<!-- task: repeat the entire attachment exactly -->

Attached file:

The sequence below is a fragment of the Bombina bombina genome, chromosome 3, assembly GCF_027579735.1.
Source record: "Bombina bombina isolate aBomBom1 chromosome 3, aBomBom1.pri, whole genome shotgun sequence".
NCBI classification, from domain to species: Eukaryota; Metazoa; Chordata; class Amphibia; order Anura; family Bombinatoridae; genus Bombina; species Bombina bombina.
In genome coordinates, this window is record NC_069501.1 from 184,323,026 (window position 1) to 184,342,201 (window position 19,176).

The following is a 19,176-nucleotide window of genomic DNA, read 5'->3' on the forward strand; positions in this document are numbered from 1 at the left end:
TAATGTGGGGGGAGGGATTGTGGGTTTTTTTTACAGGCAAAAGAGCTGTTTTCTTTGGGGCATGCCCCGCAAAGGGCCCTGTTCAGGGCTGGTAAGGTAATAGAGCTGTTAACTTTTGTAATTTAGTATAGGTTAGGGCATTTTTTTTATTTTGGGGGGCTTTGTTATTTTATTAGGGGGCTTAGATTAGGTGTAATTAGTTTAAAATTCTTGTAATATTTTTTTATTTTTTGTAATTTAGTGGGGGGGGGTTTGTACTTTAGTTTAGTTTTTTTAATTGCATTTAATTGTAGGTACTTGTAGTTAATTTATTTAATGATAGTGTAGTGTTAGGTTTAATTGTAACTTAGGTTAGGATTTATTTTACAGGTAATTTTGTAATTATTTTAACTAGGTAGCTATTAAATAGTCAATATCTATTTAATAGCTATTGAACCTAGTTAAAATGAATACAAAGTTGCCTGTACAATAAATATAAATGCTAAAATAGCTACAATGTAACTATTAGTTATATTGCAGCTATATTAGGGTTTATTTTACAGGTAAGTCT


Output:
The sequence below is a fragment of the Bombina bombina genome, chromosome 3, assembly GCF_027579735.1.
Source record: "Bombina bombina isolate aBomBom1 chromosome 3, aBomBom1.pri, whole genome shotgun sequence".
NCBI classification, from domain to species: Eukaryota; Metazoa; Chordata; class Amphibia; order Anura; family Bombinatoridae; genus Bombina; species Bombina bombina.
In genome coordinates, this window is record NC_069501.1 from 184,323,026 (window position 1) to 184,342,201 (window position 19,176).

The following is a 19,176-nucleotide window of genomic DNA, read 5'->3' on the forward strand; positions in this document are numbered from 1 at the left end:
TAATGTGGGGGGAGGGATTGTGGGTTTTTTTTACAGGCAAAAGAGCTGTTTTCTTTGGGGCATGCCCCGCAAAGGGCCCTGTTCAGGGCTGGTAAGGTAATAGAGCTGTTAACTTTTGTAATTTAGTATAGGTTAGGGCATTTTTTTTATTTTGGGGGGCTTTGTTATTTTATTAGGGGGCTTAGATTAGGTGTAATTAGTTTAAAATTCTTGTAATATTTTTTTATTTTTTGTAATTTAGTGGGGGGGGGTTTGTACTTTAGTTTAGTTTTTTTAATTGCATTTAATTGTAGGTACTTGTAGTTAATTTATTTAATGATAGTGTAGTGTTAGGTTTAATTGTAACTTAGGTTAGGATTTATTTTACAGGTAATTTTGTAATTATTTTAACTAGGTAGCTATTAAATAGTCAATATCTATTTAATAGCTATTGAACCTAGTTAAAATGAATACAAAGTTGCCTGTACAATAAATATAAATGCTAAAATAGCTACAATGTAACTATTAGTTATATTGCAGCTATATTAGGGTTTATTTTACAGGTAAGTCT